What will happen in the future no one can tell for sure, but the Earth will never be the same as it is now. Tectonic plates will collide, creating new mountain ranges; breaking apart, creating new seas and oceans, or passing by one another causing massive earthquakes. It is believed that all the earth’s continental blocks joined together into one landmass at least three times in earth history, the oldest assembly was probably Columbia and mentioned before, Rodinia and Pangea2 So sometime in the future that supercontinent cycle will happen once again, continents will join together creating a new supercontinent, just proving that everything on Earth has its own cycles and our planet is one interesting place to be.
The term supercontinent is a bit fuzzy but some researchers have defined it as any landmass that includes at least 75% of the continental crust in existence at the time12. All these criteria are based on Pangaea, the supercontinent we know most about and the first to be classified. It was the discovery of Pangaea that led to the acceptance of the theory of continental drift and Pangaea served as the archetype of what a supercontinent is13.
Pangaea is not the only supercontinent in earth’s history. In fact the best evidence suggests that supercontinents form and break up in repeating cycles14. Identifying ancient continents is difficult but there is substantial evidence for at least two more besides Pangaea: Rodinia, and Columbia15. Depending on the criteria used to define what a supercontinent is, half a dozen more could be added starting with the ancient landmass of Ur16 to Pannotia17 (from which Gondwana split and later combined with Laurasia to form Pangaea18. What is clear is that Pangaea was neither the first nor only supercontinent.
2 Rogers, J.W. John & Santosh, M. (2004): Continents and supercontinents, Oxford University Press
4 Plummer, McGeary & Carlson (2001): Physical Geology, McGraw – Hill, New York, 2001.
1 USGS. (2012). Historical Perspective. United States Geological Survey. URL: https://pubs.usgs.gov/gip/dynamic/historical.html
2 Encyclopaedia Britannica (2021). Alfred Wegener. Encyclopedia Britannica. URL: https://www.britannica.com/biography/Alfred-Wegener
3 Harper, D. (n.d.). Etymology of Pangaea. Online Etymology Dictionary. URL: https://www.etymonline.com/word/Pangaea
4 Plummer, C., McGeary, D. & Carlson, D. (2001). Physical Geology [9th ed.]. New York, NY: McGraw – Hill.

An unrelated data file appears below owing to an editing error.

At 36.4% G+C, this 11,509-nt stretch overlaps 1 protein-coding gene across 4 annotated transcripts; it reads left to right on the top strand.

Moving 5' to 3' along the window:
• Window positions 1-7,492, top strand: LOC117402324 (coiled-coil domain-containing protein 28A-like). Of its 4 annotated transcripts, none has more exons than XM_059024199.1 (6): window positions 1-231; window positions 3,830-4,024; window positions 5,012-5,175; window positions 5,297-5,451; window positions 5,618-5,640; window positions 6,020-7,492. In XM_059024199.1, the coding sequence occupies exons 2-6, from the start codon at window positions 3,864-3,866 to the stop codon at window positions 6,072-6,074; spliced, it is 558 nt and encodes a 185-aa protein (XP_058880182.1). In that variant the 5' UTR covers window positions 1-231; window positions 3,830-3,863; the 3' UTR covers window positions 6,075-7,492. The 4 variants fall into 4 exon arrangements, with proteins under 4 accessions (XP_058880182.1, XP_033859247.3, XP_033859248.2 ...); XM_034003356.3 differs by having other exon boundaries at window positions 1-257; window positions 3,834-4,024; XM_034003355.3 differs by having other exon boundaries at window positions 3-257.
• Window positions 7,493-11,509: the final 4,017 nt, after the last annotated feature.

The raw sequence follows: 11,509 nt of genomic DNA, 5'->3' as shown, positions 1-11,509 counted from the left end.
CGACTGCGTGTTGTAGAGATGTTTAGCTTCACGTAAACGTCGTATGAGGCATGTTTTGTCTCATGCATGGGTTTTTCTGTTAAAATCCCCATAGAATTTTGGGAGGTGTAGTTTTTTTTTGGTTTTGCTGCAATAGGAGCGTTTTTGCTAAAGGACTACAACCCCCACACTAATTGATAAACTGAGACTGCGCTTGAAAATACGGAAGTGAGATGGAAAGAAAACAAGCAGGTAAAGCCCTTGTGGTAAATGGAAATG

5 Affolter, M., et al. (2020). Historical geology. Piedmont, VA: Piedmont Virginia Community College.
6 Schulte, K. (2021). Fundamentals of geology. Davis, CA: LibreTexts.
7 USGS. (2012). Historical Perspective. United States Geological Survey. URL: https://pubs.usgs.gov/gip/dynamic/historical.html
8 Plummer, C., McGeary, D. & Carlson, D. (2001). Physical Geology [9th ed.]. New York, NY: McGraw – Hill.
9 Rogers, J. J. W., & Santosh, M. (2004). Continents and supercontinents. Oxford, UK: Oxford University Press.
10 Mitchell, R. N., et al. (2021). The supercontinent cycle. Nature Reviews Earth & Environment, 2, 358–374. https://doi.org/10.1038/s43017-021-00160-0
11 Rogers, J. J. W., & Santosh, M. (2004). Continents and supercontinents. Oxford, UK: Oxford University Press.
12 Meert, J. G. (2012). What’s in a name? The Columbia (PaleoPangaea/Nuna) supercontinent. Gondwana Research, 21(4), 987-993. https://doi.org/10.1016/j.gr.2011.12.002
13 Meert, J. G. (2012). What’s in a name? The Columbia (PaleoPangaea/Nuna) supercontinent. Gondwana Research, 21(4), 987-993. https://doi.org/10.1016/j.gr.2011.12.002
14 Mitchell, R. N., et al. (2021). The supercontinent cycle. Nature Reviews Earth & Environment, 2, 358–374. https://doi.org/10.1038/s43017-021-00160-0
15 Mitchell, R. N., et al. (2021). The supercontinent cycle. Nature Reviews Earth & Environment, 2, 358–374. https://doi.org/10.1038/s43017-021-00160-0
16 Rogers, J. J. W., Santosh, M. (2003). Supercontinents in earth history. Gondwana Research, 6, 358-368. https://doi.org/10.1016/S1342-937X(05)70993-X
17 Nance, R. D., & Murphy, J. B. (2018). Supercontinents and the case for Pannotia. Geological Society, London, Special Publications, 470, 65-86. https://doi.org/10.1144/SP470.5
18 Rogers, J. J. W., & Santosh, M. (2004). Continents and supercontinents. Oxford, UK: Oxford University Press.